Reference is now made to FIG. 2. An ionization chamber 8 having, for instance, a filament 8a for emitting thermions when heated are provided in the vicinity of the injection hole 3a of the mixing chamber 3. Between the ionization chamber 8 and the mixing chamber 3, there is provided a power supply 9 for ionization. A power supply 10 for acceleration is provided between the substrate holder 1 and the ionization chamber 8 if the substrate holder 1 is made of conductive material. If an acceleration electrode is installed at a suitable position between the ionization chamber 8 and the substrate 2, the above power supply 10 for acceleration is provided between the above acceleration electrode and the ionization chamber 8.

In the preferred embodiment shown in FIG. 2, the cluster C enter the ionization chamber 8 under the influence of the injection energy that they have when jetted from the mixing chamber 3. In the ionization chamber 8, the clusters C are bombarded with thermions emitted from the filament 8a, and converted into cluster ions Ci. In this case, the cluster C is changed into the cluster ion Ci when at least one of the atoms of the cluster C is ionized. The cluster ions Ci is accelerated by an electric field formed by the power supply 10 and thereby move towards the substrate 2 with great kinetic energy. These cluster ions Ci together with the neutral clusters C not ionized in the ionization chamber 8 and moving towards the substrate 2 under the influence of the kinetic energy they have when jetted are made to impinge on the substrate 2 to form the film 11 of the desired compound.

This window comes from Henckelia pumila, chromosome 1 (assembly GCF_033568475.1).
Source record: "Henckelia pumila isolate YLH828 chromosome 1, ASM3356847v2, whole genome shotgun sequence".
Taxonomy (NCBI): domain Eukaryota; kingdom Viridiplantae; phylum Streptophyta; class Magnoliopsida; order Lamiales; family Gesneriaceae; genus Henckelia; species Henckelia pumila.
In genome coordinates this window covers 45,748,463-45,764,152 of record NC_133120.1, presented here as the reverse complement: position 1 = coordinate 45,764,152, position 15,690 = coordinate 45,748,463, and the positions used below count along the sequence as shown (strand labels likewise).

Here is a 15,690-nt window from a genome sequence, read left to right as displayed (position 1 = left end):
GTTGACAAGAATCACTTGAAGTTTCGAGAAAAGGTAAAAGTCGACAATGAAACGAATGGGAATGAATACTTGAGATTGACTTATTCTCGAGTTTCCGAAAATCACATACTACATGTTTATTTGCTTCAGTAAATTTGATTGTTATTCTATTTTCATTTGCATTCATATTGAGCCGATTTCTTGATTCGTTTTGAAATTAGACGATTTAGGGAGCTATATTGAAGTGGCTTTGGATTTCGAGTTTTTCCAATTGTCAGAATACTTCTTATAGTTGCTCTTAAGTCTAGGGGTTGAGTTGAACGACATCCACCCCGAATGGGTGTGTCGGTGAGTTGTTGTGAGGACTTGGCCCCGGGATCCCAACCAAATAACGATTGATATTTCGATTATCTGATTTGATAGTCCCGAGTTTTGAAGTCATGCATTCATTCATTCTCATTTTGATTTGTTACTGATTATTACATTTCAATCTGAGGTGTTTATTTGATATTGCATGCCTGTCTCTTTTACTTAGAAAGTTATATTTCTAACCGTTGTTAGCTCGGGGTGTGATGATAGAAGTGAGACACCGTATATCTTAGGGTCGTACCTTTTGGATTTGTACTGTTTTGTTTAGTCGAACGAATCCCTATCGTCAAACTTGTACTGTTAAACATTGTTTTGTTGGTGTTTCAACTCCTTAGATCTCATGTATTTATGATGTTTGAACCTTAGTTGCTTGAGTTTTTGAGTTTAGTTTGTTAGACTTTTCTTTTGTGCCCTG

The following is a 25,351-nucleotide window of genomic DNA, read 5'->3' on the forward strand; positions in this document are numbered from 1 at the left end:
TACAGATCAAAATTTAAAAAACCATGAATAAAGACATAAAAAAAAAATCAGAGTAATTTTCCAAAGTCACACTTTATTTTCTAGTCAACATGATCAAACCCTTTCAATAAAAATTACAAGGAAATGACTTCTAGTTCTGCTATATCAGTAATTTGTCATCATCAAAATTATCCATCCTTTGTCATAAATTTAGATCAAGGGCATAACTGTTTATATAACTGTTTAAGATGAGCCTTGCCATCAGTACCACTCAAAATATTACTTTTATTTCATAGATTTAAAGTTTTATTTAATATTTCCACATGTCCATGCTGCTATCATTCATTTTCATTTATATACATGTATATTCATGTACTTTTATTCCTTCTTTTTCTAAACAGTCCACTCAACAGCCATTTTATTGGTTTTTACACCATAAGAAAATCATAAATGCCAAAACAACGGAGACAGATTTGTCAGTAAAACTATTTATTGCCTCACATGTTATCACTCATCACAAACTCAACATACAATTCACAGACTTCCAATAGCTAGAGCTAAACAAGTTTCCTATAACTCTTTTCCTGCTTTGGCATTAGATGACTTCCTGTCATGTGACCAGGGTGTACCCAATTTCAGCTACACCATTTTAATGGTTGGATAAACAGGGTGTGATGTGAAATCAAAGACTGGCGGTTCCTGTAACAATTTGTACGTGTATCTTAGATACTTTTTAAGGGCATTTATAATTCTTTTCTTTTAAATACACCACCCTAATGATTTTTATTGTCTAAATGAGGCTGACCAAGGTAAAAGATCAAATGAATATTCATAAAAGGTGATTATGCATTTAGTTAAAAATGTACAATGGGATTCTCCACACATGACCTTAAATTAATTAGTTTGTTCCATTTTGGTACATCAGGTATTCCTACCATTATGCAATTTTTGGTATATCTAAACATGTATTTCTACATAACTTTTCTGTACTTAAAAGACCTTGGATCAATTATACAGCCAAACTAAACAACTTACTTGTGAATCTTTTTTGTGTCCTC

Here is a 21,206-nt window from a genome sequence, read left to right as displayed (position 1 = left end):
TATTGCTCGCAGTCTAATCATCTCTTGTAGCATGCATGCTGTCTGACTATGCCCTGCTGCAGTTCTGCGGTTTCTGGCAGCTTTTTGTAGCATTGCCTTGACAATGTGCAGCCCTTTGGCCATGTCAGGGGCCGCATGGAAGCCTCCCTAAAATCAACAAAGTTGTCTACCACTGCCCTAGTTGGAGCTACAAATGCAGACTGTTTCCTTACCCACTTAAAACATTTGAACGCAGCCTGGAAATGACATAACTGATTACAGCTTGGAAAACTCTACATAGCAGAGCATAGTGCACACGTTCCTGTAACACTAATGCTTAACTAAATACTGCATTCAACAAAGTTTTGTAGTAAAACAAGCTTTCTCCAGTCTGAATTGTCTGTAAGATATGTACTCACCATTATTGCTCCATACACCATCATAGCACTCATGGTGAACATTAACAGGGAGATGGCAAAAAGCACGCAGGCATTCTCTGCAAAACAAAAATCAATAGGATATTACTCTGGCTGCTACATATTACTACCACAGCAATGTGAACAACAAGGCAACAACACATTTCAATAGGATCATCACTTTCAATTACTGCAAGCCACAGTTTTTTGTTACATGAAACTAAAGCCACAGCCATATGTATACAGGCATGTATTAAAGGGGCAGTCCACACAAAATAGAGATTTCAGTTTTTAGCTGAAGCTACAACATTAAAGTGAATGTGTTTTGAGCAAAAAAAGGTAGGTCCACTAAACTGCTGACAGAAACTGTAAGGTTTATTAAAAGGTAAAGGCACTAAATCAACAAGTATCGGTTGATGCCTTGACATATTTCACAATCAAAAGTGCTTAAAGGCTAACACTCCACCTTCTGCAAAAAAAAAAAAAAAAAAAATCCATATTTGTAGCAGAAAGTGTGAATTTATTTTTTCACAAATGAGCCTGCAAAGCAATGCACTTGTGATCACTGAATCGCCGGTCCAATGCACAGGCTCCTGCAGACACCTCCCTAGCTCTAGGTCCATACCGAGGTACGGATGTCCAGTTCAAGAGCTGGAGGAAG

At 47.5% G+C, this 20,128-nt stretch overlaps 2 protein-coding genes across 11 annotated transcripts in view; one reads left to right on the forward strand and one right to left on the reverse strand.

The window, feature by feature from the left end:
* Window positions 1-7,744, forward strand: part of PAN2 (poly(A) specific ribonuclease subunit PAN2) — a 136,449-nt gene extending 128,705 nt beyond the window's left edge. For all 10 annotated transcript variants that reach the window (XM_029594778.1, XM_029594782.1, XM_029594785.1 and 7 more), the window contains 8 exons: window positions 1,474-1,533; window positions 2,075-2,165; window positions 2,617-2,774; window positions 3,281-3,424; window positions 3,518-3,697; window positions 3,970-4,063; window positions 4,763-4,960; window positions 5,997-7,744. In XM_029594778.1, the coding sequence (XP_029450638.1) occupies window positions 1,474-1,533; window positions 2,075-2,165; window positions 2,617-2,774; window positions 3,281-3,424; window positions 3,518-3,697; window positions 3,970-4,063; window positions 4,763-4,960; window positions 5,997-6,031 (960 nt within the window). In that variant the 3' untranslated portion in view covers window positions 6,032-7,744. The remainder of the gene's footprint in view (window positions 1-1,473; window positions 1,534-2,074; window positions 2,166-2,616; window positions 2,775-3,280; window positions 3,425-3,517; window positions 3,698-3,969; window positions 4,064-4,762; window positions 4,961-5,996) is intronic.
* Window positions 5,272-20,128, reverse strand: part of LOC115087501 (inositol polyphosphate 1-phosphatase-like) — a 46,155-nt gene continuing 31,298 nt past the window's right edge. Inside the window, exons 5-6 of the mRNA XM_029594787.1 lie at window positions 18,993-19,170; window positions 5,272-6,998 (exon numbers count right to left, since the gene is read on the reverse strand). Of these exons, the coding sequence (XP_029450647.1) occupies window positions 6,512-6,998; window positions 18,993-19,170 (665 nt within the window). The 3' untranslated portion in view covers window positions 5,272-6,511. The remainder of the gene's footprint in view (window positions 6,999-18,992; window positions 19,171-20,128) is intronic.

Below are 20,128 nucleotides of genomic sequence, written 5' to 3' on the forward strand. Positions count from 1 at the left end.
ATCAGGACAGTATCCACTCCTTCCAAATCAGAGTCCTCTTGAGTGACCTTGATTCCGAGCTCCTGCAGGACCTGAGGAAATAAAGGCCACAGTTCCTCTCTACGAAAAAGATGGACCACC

In the above embodiment, the cluster ions Ci have great kinetic energy as mentioned above. Therefore, the sputtering energy for the substrate surface, thermal energy, ion implantation energy, and so on converted from the above kinetic energy when the cluster ions Ci impinge on the substrate 2 are much increased. Accordingly, the film 11 obtained is excellent in bonding strength with respect to the substrate 2 and between the atoms of the film 11. In addition, the deposition rate is also improved, and the film 11 can be formed very efficiently.

In the foregoing preferred embodiments, the communication pipes 6 and 7 are formed so that the inside diameters thereof are substantially constant throughout the entire lengths thereof respectively. However, at least one of these communication pipes 6 and 7 may be formed so that the inside diameter thereof are gradually reduced toward the mixing chamber 3, or may be provided with nozzles 6b and 7b at each of the inlet sides of the mixing chamber 3 as shown in FIG. 3 so as to prevent the mixed vapor Mx in the mixing chamber 3 from reversely flowing toward the crucibles 4 and 5.